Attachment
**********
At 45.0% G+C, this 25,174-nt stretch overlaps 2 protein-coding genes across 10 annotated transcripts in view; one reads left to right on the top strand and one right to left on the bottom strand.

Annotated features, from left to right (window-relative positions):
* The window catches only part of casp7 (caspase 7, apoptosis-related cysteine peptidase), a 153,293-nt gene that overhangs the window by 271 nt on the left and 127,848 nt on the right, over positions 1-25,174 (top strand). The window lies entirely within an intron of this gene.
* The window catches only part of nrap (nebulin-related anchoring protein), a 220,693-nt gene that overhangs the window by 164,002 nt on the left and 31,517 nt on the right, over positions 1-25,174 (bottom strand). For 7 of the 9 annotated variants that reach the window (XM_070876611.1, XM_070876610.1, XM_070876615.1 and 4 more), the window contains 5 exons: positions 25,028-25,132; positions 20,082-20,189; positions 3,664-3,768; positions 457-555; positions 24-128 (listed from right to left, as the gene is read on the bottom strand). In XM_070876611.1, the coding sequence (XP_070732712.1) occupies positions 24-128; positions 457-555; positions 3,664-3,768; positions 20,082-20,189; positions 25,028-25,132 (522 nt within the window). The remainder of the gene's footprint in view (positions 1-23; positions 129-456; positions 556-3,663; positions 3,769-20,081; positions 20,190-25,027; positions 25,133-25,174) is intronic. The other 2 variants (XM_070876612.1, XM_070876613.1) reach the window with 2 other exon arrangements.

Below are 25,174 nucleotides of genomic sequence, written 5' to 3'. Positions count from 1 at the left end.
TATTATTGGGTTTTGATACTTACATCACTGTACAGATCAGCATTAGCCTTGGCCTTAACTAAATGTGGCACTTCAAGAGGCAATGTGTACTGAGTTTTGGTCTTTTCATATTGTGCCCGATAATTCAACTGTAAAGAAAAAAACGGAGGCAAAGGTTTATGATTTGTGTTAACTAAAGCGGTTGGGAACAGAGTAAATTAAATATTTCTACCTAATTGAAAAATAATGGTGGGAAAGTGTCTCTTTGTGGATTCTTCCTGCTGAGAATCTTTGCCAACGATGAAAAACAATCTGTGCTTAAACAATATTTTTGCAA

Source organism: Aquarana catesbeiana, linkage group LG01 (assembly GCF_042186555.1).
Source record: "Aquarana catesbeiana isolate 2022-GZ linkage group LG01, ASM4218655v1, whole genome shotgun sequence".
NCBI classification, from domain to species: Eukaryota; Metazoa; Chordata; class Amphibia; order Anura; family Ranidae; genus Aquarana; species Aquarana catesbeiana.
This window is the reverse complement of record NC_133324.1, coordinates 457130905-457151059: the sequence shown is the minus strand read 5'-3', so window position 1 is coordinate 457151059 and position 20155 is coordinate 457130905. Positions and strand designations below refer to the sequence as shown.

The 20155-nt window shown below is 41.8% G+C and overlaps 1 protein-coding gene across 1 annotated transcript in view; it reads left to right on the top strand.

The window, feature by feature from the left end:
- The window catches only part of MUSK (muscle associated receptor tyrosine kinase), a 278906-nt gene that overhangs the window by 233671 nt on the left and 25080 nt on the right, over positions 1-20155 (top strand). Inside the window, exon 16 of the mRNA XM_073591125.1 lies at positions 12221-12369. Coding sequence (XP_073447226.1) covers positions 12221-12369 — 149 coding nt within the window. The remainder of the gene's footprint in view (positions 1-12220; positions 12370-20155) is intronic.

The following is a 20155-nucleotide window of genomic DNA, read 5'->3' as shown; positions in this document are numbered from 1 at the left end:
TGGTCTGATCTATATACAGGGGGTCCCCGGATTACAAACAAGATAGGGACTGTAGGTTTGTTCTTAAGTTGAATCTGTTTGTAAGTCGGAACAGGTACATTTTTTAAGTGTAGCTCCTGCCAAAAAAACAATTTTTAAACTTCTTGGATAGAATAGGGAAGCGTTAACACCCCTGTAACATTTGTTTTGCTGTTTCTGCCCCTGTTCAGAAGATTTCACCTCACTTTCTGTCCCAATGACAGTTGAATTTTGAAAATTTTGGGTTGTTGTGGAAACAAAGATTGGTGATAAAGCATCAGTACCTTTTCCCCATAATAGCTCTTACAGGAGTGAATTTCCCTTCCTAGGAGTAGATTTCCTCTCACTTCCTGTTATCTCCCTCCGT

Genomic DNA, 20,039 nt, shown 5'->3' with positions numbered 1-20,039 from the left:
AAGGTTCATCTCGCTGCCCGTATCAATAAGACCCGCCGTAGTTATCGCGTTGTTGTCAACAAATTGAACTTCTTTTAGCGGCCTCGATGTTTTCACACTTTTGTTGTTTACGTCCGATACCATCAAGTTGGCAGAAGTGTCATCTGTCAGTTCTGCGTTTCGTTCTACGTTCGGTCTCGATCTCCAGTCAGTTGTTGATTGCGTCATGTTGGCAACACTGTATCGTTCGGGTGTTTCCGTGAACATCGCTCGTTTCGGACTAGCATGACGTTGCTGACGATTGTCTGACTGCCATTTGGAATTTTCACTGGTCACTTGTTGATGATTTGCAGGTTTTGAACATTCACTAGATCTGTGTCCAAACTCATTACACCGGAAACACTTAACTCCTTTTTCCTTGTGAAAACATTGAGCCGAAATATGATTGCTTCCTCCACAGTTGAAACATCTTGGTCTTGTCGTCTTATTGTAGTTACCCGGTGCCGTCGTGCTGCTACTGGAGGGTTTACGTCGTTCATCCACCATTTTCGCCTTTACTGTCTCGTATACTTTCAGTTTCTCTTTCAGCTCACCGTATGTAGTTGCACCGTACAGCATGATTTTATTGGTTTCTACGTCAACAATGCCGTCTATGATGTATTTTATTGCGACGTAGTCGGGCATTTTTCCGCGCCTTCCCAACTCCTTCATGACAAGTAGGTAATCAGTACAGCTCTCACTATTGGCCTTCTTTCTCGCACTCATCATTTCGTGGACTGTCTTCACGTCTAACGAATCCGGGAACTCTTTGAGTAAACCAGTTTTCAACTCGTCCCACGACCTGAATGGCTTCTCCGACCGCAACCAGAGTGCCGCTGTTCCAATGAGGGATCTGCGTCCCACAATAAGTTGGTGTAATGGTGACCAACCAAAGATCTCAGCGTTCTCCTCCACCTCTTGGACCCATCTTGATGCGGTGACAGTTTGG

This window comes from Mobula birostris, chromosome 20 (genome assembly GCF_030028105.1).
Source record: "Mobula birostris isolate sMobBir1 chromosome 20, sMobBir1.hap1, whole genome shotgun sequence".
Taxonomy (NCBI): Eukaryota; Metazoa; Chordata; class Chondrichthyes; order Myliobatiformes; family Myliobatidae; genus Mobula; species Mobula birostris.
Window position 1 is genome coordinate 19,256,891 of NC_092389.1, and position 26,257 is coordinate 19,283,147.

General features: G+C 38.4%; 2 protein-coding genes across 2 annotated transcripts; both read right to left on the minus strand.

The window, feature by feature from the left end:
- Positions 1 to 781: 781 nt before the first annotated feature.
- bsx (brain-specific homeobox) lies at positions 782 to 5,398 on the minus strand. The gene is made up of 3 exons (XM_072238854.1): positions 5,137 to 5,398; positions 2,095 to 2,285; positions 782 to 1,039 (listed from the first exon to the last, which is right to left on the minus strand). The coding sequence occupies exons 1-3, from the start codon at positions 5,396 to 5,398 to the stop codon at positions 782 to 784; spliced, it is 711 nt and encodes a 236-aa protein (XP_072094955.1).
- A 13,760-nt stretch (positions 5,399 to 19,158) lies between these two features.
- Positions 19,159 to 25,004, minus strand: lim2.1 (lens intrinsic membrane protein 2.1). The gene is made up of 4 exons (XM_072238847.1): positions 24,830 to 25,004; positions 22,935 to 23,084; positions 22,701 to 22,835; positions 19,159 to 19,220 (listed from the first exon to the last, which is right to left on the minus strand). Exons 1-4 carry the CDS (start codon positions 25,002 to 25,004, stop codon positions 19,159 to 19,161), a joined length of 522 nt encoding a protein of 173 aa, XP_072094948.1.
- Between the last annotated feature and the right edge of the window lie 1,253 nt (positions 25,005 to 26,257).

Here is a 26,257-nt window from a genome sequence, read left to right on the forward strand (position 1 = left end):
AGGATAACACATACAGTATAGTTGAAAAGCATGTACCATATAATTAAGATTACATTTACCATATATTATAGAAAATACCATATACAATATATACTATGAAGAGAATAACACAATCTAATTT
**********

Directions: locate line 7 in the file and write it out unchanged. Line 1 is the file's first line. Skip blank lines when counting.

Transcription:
Source organism: Aquarana catesbeiana, linkage group LG01 (assembly GCF_042186555.1).